The good news for the folks who work at 345 Park Avenue is that the Seahawks’ postseason berth, clinched with a week to play, won’t be tainted by the Week Three win that everyone except card-carrying members of the 12th man believe the team didn’t deserve.
The bad news is that the 14-12 win over the Packers could still be viewed as spoiling the final playoff seeding.
If the Seahawks beat the Rams, if the Packers lose to the Vikings, and if the 49ers fall to the Cardinals, Seattle will win the NFC West — and catch the Packers with an 11-5 record.
Breaking the tie would be Seattle’s ill-gotten head-to-head win over the Packers from Week Three, giving Seattle a bye and a home game in the divisional round.
Then, if the Falcons fall in divisional round, Seattle would host the NFC title game.
Right or wrong, it would all be traced back to a Monday night in September.
Seahawks fans don’t like it when we remind them of the potential impact of the win over Green Bay on the perception that Seattle’s standing has received an undeserved boost. And that’s understandable.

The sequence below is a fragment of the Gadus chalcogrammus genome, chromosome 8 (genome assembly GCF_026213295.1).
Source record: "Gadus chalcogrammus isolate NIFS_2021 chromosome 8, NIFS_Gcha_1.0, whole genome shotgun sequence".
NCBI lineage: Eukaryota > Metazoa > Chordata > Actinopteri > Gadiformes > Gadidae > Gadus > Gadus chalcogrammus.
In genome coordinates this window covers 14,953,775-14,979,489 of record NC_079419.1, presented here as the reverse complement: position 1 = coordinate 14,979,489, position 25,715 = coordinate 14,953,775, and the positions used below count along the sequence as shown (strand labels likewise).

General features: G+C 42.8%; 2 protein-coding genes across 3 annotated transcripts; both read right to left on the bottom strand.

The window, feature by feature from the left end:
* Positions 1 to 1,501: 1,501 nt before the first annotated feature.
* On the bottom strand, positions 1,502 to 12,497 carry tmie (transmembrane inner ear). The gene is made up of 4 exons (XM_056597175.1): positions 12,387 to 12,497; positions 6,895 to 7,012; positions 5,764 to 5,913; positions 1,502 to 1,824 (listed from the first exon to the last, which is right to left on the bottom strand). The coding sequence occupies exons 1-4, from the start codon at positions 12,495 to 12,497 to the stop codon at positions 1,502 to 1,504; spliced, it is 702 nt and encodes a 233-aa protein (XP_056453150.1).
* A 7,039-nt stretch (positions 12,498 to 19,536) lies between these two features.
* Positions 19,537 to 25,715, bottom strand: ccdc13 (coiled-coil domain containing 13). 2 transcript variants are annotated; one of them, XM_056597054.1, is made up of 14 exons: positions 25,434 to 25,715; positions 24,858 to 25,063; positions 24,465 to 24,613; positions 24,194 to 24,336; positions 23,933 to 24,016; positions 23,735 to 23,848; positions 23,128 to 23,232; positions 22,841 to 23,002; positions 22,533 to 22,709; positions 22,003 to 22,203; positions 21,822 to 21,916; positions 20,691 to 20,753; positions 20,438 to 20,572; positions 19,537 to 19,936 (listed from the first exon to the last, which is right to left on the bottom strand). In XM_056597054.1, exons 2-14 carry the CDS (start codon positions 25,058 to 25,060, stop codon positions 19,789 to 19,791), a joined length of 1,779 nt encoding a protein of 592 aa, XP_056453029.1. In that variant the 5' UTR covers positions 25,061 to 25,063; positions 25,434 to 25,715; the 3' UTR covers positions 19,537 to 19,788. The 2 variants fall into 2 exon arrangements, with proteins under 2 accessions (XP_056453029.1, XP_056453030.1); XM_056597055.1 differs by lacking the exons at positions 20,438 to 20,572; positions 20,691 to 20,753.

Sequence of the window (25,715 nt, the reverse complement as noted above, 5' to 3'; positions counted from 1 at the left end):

But the league office openly has acknowledged that offensive pass interference should have been called on the play. Moreover, Golden Tate could not have has simultaneous possession of a ball on which he had one hand while M.D. Jennings had two. As a result, objective fans will continue to believe that the final game of the officiating lockout has given the Seahawks an undeserved advantage when it comes to the configuration of the postseason field.
They may be right, they may be wrong. Either way, fans will believe it.
In the end, it likely won’t matter. The 49ers host the Cardinals. The 49ers should easily beat the Cardinals. If that happens, Seattle will be a wild card and the “Fail Mary” will have no impact whatsoever on the postseason field.
Surely, that’s the outcome the league office secretly is rooting for.